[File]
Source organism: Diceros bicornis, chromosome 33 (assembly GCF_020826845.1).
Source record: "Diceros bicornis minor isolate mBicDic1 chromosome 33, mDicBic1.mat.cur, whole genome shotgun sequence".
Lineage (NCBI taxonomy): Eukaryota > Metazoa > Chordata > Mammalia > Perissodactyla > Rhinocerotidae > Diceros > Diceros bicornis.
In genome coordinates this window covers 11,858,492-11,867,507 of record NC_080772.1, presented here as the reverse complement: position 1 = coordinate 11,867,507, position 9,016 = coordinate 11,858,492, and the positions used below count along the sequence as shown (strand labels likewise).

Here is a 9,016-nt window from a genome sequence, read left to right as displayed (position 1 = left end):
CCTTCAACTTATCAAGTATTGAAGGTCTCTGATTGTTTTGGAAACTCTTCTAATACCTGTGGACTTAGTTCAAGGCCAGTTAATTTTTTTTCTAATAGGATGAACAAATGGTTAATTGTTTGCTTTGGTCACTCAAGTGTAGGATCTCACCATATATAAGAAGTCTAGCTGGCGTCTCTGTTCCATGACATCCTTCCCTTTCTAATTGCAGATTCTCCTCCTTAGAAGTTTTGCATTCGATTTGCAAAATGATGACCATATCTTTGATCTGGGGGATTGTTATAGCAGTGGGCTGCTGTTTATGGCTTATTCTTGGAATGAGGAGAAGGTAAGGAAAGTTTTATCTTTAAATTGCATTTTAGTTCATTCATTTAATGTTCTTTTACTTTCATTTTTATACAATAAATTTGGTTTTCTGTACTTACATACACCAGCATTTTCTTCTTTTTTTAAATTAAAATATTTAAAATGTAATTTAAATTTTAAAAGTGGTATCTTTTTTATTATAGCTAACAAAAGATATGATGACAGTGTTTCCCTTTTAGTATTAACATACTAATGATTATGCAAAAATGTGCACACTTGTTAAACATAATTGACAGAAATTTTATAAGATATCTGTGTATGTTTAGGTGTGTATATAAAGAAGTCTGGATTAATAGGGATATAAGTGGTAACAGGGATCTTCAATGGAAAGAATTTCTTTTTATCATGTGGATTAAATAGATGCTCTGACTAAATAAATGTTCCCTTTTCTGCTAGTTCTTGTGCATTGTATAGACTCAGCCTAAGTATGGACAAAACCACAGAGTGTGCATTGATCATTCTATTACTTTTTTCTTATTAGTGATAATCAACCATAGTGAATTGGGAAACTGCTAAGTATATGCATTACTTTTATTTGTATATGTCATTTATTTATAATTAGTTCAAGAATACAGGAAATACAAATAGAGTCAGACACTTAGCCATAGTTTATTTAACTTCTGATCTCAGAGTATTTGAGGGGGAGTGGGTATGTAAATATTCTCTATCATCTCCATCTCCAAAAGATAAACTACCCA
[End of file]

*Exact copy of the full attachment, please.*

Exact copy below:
Source organism: Diceros bicornis, chromosome 33 (assembly GCF_020826845.1).
Source record: "Diceros bicornis minor isolate mBicDic1 chromosome 33, mDicBic1.mat.cur, whole genome shotgun sequence".
Lineage (NCBI taxonomy): Eukaryota > Metazoa > Chordata > Mammalia > Perissodactyla > Rhinocerotidae > Diceros > Diceros bicornis.
In genome coordinates this window covers 11,858,492-11,867,507 of record NC_080772.1, presented here as the reverse complement: position 1 = coordinate 11,867,507, position 9,016 = coordinate 11,858,492, and the positions used below count along the sequence as shown (strand labels likewise).

Here is a 9,016-nt window from a genome sequence, read left to right as displayed (position 1 = left end):
CCTTCAACTTATCAAGTATTGAAGGTCTCTGATTGTTTTGGAAACTCTTCTAATACCTGTGGACTTAGTTCAAGGCCAGTTAATTTTTTTTCTAATAGGATGAACAAATGGTTAATTGTTTGCTTTGGTCACTCAAGTGTAGGATCTCACCATATATAAGAAGTCTAGCTGGCGTCTCTGTTCCATGACATCCTTCCCTTTCTAATTGCAGATTCTCCTCCTTAGAAGTTTTGCATTCGATTTGCAAAATGATGACCATATCTTTGATCTGGGGGATTGTTATAGCAGTGGGCTGCTGTTTATGGCTTATTCTTGGAATGAGGAGAAGGTAAGGAAAGTTTTATCTTTAAATTGCATTTTAGTTCATTCATTTAATGTTCTTTTACTTTCATTTTTATACAATAAATTTGGTTTTCTGTACTTACATACACCAGCATTTTCTTCTTTTTTTAAATTAAAATATTTAAAATGTAATTTAAATTTTAAAAGTGGTATCTTTTTTATTATAGCTAACAAAAGATATGATGACAGTGTTTCCCTTTTAGTATTAACATACTAATGATTATGCAAAAATGTGCACACTTGTTAAACATAATTGACAGAAATTTTATAAGATATCTGTGTATGTTTAGGTGTGTATATAAAGAAGTCTGGATTAATAGGGATATAAGTGGTAACAGGGATCTTCAATGGAAAGAATTTCTTTTTATCATGTGGATTAAATAGATGCTCTGACTAAATAAATGTTCCCTTTTCTGCTAGTTCTTGTGCATTGTATAGACTCAGCCTAAGTATGGACAAAACCACAGAGTGTGCATTGATCATTCTATTACTTTTTTCTTATTAGTGATAATCAACCATAGTGAATTGGGAAACTGCTAAGTATATGCATTACTTTTATTTGTATATGTCATTTATTTATAATTAGTTCAAGAATACAGGAAATACAAATAGAGTCAGACACTTAGCCATAGTTTATTTAACTTCTGATCTCAGAGTATTTGAGGGGGAGTGGGTATGTAAATATTCTCTATCATCTCCATCTCCAAAAGATAAACTACCCA